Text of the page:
How to compute this determinant as quickly as possible (without using any software or calculator)?

I sat an Algebra test yesterday, which consisted of 30 questions and a total time of 45 minutes (an average of 1 min 30 secs per question). One question of the test was this:

Given the matrix: $$A=\begin{bmatrix} -2 & 4 & 2 & 1 \\ 4 & 2 & 1 & -2 \\ 2 & 1 & -2 & 4 \\ 1 & -2 & 4 & 2 \end{bmatrix}$$ Which of the following options is correct?

(A) $A^{-1}=\dfrac{A}{25}$

(B) $A^{-1}=\dfrac{A}{5}$

(C) $A^{-1}=\dfrac{A}{15}$

(D) It has no inverse.

I do know how to compute the inverse of a matrix. For example, using the Gauss-Jordan elimination method. Or for example, using this formula: $$A^{-1}=\dfrac{\text{Adj}(A^T)}{\text{det}(A)}$$

I calculated the determinant and it is $625$. However, this won't help me pick the correct option (of course I can eliminate option D, which is false).

How in the world am I supposed to solve this problem in around 90-100 seconds, without using a calculator? Is there any shortcut or trick or something I missed? 90 seconds was the average time per question in the test. Given how little time I was given to solve the problem, this leads me to think that the structure of A could simplify the answer.

• Strategy: take the RHS's and multiply by $A$ to see if you get $I$. Jun 19, 2018 at 14:57
• The short answer is $(-2)^2 + 4^2 + 2^2 + 1^2 = 25$. (For reasons given below.) Jun 20, 2018 at 0:40
• You're assuming that because you have, on average, 90 seconds to solve a problem that each problem must be solved in 90 seconds. Some will undoubtedly take less than 90 seconds. Some will undoubtedly take more. Do your best. Jun 20, 2018 at 16:15

If $A^{-1}=\dfrac{A}{25}$ then $A^2=25I$. Similar for other options. Now you need to calculate only one diagonal element of $A^2$ to find the correct option.

• If $A$ has no inverse, there will be no (nonzero) solution $\lambda$ to $A^2 = \lambda I$, so computing $A^2$ gives this information, too. Jun 19, 2018 at 15:01
• Indeed it will but it would require to compute more than just one diagonal element of $A^2$ (the answer states that "you need to calculate only one diagonal element of $A^2$ to find the correct option."). Sorry for being so petty :). Jun 19, 2018 at 15:11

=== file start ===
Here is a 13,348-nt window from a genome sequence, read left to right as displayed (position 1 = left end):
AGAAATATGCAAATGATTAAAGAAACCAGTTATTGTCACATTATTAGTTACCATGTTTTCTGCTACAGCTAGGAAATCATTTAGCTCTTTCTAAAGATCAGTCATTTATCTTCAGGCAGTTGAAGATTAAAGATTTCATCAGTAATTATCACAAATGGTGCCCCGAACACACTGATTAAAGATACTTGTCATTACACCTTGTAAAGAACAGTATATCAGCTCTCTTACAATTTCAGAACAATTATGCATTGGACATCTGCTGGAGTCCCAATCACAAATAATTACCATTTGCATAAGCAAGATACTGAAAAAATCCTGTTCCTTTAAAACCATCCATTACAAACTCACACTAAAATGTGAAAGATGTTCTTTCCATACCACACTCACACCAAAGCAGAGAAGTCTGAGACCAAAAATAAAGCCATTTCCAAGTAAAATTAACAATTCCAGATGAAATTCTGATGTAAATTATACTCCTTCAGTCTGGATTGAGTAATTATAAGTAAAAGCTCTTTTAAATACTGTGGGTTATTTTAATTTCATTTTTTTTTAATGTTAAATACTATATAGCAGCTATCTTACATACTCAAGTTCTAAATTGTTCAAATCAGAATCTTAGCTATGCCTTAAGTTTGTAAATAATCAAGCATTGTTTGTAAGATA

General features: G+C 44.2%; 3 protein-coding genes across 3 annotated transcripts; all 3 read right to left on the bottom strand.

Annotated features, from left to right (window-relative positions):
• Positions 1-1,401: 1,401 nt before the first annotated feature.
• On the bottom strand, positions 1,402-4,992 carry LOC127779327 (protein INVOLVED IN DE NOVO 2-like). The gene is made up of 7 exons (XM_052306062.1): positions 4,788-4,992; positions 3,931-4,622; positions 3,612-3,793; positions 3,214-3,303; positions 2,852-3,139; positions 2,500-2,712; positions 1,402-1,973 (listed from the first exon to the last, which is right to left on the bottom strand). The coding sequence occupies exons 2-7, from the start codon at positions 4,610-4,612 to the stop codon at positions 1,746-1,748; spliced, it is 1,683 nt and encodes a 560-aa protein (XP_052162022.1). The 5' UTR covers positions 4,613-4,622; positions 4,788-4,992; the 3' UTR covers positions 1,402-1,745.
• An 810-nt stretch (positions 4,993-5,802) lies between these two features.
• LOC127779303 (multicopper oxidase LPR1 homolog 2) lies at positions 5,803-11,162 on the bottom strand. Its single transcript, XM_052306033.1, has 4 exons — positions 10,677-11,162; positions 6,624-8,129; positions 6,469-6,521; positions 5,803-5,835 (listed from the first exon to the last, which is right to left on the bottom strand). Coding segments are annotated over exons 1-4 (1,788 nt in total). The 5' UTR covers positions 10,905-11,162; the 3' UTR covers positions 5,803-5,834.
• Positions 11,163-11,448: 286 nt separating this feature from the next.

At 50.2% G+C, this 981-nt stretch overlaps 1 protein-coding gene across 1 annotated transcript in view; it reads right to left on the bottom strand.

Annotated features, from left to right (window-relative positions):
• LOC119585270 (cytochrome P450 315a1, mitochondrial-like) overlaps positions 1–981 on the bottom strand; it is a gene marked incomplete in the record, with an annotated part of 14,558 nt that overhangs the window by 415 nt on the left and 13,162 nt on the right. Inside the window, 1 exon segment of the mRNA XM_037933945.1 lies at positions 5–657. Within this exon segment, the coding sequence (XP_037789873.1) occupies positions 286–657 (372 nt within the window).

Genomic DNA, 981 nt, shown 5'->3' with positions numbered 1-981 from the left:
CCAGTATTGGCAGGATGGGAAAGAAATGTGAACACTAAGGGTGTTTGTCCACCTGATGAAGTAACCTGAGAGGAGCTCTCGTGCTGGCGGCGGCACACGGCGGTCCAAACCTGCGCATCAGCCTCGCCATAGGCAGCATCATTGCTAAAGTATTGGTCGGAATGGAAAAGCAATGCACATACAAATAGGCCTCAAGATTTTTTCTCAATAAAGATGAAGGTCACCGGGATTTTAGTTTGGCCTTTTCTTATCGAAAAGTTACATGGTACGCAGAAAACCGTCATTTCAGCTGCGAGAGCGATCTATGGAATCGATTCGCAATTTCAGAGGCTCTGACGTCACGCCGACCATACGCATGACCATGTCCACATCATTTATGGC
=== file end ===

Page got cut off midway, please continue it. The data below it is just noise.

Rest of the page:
• @alephzero: To be specific, if you calculate one diagonal element and it's 25, that doesn't tell you whether $A^2=25I$ or $A^2=\begin{bmatrix}25 & 0 & 0 & 0 \\ 0 & 0 & 0 & 0 \\ 0 & 0 & 0 & 0 \\ 0 & 0 & 0 & 0\end{bmatrix}$ ... Jun 19, 2018 at 21:23
• For checking if $A^{-1}$ exists, this matrix is very amenable to the trick of computing the determinant modulo 2
– jld
Jun 19, 2018 at 22:47
• @JoseLopezGarcia for an integer-valued matrix, the determinant is non-zero if the determinant with every entry taken modulo 2 is also non-zero. So in your case $$A \mod 2=\begin{bmatrix}0 & 0 & 0 & 1 \\ 0 & 0 & 1 & 0 \\ 0 & 1 & 0 & 0 \\ 1 & 0 & 0 & 0\end{bmatrix}$$and this matrix is clearly full rank and so has non-zero determinant (it will certainly be $\pm 1$ but the actual value isn't important so you can stop as soon as you recognize it's not singular).
– jld
Jun 20, 2018 at 13:54

We can also solve this problem quickly without using the multiple choice options as hints to cut short any computations. So, suppose that we're given the matrix $A$ and asked to compute its inverse, without being told that the inverse is proportional to $A$ itself. Then observe that the columns of the matrix are orthogonal, so the matrix is an orthogonal matrix up to a normalization factor. The norm of the columns is 5. The inverse of $A/5$ is therefore equal to its transpose, and the transpose is easily seen to be equal to the matrix itself. So, the inverse of $A$ is $A/25$.

The matrix has the form $A=\begin{bmatrix} C & D \\ D & C \end {bmatrix}$